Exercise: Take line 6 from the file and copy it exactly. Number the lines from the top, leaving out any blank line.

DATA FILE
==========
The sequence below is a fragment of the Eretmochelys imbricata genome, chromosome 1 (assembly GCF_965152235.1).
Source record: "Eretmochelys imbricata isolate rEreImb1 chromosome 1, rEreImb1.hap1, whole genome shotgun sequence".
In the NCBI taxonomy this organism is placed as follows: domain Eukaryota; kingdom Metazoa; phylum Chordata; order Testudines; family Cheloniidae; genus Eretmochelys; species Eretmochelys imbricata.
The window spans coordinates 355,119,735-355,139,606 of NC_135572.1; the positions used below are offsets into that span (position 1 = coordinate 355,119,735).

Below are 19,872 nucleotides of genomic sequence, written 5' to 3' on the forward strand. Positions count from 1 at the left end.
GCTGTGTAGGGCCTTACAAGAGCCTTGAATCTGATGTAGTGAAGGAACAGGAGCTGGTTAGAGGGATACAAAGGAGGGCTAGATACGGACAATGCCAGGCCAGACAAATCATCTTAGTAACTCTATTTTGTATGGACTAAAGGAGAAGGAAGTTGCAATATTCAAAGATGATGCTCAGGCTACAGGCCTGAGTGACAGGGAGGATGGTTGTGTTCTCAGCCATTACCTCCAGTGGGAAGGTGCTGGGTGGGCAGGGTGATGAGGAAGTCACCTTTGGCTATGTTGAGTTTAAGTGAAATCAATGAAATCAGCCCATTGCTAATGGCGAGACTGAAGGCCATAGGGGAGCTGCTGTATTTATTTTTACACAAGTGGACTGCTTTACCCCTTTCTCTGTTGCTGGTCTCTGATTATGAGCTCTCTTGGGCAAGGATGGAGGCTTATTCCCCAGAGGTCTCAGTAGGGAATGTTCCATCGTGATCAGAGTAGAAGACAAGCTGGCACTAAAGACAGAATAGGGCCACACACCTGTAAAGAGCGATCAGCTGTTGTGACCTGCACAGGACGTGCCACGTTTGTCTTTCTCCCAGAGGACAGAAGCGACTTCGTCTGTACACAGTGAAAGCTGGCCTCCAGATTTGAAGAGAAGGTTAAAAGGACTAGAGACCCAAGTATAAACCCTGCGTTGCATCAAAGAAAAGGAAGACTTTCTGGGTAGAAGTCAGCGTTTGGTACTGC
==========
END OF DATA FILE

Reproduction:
GCTGTGTAGGGCCTTACAAGAGCCTTGAATCTGATGTAGTGAAGGAACAGGAGCTGGTTAGAGGGATACAAAGGAGGGCTAGATACGGACAATGCCAGGCCAGACAAATCATCTTAGTAACTCTATTTTGTATGGACTAAAGGAGAAGGAAGTTGCAATATTCAAAGATGATGCTCAGGCTACAGGCCTGAGTGACAGGGAGGATGGTTGTGTTCTCAGCCATTACCTCCAGTGGGAAGGTGCTGGGTGGGCAGGGTGATGAGGAAGTCACCTTTGGCTATGTTGAGTTTAAGTGAAATCAATGAAATCAGCCCATTGCTAATGGCGAGACTGAAGGCCATAGGGGAGCTGCTGTATTTATTTTTACACAAGTGGACTGCTTTACCCCTTTCTCTGTTGCTGGTCTCTGATTATGAGCTCTCTTGGGCAAGGATGGAGGCTTATTCCCCAGAGGTCTCAGTAGGGAATGTTCCATCGTGATCAGAGTAGAAGACAAGCTGGCACTAAAGACAGAATAGGGCCACACACCTGTAAAGAGCGATCAGCTGTTGTGACCTGCACAGGACGTGCCACGTTTGTCTTTCTCCCAGAGGACAGAAGCGACTTCGTCTGTACACAGTGAAAGCTGGCCTCCAGATTTGAAGAGAAGGTTAAAAGGACTAGAGACCCAAGTATAAACCCTGCGTTGCATCAAAGAAAAGGAAGACTTTCTGGGTAGAAGTCAGCGTTTGGTACTGC